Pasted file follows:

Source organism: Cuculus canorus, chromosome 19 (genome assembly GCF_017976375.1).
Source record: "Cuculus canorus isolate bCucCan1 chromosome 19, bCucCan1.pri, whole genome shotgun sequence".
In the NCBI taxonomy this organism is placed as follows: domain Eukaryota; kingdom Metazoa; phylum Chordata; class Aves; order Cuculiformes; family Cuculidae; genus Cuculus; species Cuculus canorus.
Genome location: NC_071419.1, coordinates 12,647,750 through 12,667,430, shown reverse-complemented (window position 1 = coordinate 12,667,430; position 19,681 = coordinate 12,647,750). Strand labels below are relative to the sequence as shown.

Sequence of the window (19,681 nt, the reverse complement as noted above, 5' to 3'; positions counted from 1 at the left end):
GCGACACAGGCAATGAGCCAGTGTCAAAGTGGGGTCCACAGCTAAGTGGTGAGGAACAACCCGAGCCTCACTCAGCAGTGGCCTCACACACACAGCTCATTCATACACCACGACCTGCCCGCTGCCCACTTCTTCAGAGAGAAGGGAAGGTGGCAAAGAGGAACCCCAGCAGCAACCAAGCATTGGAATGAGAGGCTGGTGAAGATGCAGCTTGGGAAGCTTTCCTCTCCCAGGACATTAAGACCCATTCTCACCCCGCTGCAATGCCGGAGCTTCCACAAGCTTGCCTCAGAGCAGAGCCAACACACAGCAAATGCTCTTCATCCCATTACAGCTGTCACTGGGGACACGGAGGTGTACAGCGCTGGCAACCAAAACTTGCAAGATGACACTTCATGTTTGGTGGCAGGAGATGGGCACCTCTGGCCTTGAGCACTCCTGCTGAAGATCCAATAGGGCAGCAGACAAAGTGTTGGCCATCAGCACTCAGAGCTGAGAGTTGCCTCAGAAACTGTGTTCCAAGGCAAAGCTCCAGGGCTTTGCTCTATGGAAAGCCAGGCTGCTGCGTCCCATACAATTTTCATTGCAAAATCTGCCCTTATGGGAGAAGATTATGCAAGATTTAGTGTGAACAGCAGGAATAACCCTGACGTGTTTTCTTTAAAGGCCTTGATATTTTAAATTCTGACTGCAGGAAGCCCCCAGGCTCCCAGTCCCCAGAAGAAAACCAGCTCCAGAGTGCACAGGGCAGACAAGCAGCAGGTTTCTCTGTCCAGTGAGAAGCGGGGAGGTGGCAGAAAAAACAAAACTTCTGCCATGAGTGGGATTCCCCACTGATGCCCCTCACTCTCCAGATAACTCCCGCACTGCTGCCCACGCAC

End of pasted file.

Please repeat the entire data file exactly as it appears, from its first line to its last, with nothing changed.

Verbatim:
Source organism: Cuculus canorus, chromosome 19 (genome assembly GCF_017976375.1).
Source record: "Cuculus canorus isolate bCucCan1 chromosome 19, bCucCan1.pri, whole genome shotgun sequence".
In the NCBI taxonomy this organism is placed as follows: domain Eukaryota; kingdom Metazoa; phylum Chordata; class Aves; order Cuculiformes; family Cuculidae; genus Cuculus; species Cuculus canorus.
Genome location: NC_071419.1, coordinates 12,647,750 through 12,667,430, shown reverse-complemented (window position 1 = coordinate 12,667,430; position 19,681 = coordinate 12,647,750). Strand labels below are relative to the sequence as shown.

Sequence of the window (19,681 nt, the reverse complement as noted above, 5' to 3'; positions counted from 1 at the left end):
GCGACACAGGCAATGAGCCAGTGTCAAAGTGGGGTCCACAGCTAAGTGGTGAGGAACAACCCGAGCCTCACTCAGCAGTGGCCTCACACACACAGCTCATTCATACACCACGACCTGCCCGCTGCCCACTTCTTCAGAGAGAAGGGAAGGTGGCAAAGAGGAACCCCAGCAGCAACCAAGCATTGGAATGAGAGGCTGGTGAAGATGCAGCTTGGGAAGCTTTCCTCTCCCAGGACATTAAGACCCATTCTCACCCCGCTGCAATGCCGGAGCTTCCACAAGCTTGCCTCAGAGCAGAGCCAACACACAGCAAATGCTCTTCATCCCATTACAGCTGTCACTGGGGACACGGAGGTGTACAGCGCTGGCAACCAAAACTTGCAAGATGACACTTCATGTTTGGTGGCAGGAGATGGGCACCTCTGGCCTTGAGCACTCCTGCTGAAGATCCAATAGGGCAGCAGACAAAGTGTTGGCCATCAGCACTCAGAGCTGAGAGTTGCCTCAGAAACTGTGTTCCAAGGCAAAGCTCCAGGGCTTTGCTCTATGGAAAGCCAGGCTGCTGCGTCCCATACAATTTTCATTGCAAAATCTGCCCTTATGGGAGAAGATTATGCAAGATTTAGTGTGAACAGCAGGAATAACCCTGACGTGTTTTCTTTAAAGGCCTTGATATTTTAAATTCTGACTGCAGGAAGCCCCCAGGCTCCCAGTCCCCAGAAGAAAACCAGCTCCAGAGTGCACAGGGCAGACAAGCAGCAGGTTTCTCTGTCCAGTGAGAAGCGGGGAGGTGGCAGAAAAAACAAAACTTCTGCCATGAGTGGGATTCCCCACTGATGCCCCTCACTCTCCAGATAACTCCCGCACTGCTGCCCACGCAC